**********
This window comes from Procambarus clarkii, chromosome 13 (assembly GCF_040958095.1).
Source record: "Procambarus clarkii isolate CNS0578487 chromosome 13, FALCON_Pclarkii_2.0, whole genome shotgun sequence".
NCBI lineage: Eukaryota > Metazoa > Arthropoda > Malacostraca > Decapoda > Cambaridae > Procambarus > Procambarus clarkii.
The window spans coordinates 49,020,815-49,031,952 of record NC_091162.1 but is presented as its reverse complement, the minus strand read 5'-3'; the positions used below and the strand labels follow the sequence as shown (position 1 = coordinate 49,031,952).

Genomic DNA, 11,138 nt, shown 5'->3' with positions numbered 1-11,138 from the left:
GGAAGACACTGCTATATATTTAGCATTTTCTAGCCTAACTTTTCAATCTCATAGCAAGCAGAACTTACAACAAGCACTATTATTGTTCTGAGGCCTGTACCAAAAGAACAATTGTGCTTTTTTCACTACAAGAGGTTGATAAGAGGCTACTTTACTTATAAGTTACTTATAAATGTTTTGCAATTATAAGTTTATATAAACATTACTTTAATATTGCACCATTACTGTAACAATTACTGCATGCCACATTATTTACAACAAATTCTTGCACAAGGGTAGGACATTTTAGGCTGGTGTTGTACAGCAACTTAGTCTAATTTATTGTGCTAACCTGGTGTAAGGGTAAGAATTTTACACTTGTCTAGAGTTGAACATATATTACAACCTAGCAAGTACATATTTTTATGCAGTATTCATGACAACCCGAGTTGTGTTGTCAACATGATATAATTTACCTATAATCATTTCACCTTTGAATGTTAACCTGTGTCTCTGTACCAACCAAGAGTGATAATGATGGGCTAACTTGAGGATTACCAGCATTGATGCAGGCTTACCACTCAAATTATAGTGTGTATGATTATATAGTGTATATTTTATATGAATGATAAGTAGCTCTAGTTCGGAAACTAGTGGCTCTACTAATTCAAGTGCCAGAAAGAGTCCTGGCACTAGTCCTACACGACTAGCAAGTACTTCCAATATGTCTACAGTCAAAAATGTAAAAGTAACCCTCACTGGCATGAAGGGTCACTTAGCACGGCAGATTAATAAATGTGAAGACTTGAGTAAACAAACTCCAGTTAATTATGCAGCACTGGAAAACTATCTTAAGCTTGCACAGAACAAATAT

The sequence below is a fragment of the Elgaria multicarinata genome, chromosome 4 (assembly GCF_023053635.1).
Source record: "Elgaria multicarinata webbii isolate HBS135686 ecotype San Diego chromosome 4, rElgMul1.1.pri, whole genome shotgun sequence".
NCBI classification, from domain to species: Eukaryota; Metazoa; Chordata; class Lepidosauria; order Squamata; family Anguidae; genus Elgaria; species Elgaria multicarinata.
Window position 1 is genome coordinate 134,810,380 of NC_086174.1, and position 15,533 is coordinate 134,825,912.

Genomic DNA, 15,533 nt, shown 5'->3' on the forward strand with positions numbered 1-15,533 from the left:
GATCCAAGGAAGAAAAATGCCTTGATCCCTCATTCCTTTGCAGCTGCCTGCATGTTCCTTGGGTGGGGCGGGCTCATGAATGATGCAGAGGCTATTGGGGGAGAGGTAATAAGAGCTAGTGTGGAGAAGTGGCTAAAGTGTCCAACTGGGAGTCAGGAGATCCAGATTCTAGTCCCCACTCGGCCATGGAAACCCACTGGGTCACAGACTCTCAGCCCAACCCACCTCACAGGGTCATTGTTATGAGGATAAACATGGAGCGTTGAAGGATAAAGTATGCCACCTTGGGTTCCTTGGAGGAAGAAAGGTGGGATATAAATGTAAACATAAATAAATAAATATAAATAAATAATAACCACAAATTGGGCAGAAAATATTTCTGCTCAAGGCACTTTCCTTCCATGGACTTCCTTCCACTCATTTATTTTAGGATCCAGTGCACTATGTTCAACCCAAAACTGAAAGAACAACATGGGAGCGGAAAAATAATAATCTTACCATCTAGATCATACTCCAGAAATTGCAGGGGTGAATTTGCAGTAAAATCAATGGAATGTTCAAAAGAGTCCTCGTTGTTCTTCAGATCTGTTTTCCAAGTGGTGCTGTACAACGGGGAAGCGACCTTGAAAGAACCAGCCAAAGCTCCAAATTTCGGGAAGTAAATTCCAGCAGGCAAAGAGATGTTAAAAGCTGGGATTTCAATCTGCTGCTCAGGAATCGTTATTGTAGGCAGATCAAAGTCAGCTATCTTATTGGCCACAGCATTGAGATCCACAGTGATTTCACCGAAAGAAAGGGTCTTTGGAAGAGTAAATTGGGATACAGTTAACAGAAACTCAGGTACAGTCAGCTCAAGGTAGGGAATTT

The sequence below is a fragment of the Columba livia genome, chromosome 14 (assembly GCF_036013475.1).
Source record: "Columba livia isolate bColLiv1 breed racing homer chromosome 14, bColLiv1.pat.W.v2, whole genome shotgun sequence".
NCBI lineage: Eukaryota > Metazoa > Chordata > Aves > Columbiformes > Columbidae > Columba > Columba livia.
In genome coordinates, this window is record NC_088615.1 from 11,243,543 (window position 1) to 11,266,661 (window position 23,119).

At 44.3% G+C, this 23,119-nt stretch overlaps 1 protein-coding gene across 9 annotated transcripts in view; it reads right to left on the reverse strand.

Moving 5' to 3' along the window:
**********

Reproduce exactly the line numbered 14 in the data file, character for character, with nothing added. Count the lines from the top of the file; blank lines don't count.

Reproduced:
Source record: "Columba livia isolate bColLiv1 breed racing homer chromosome 14, bColLiv1.pat.W.v2, whole genome shotgun sequence".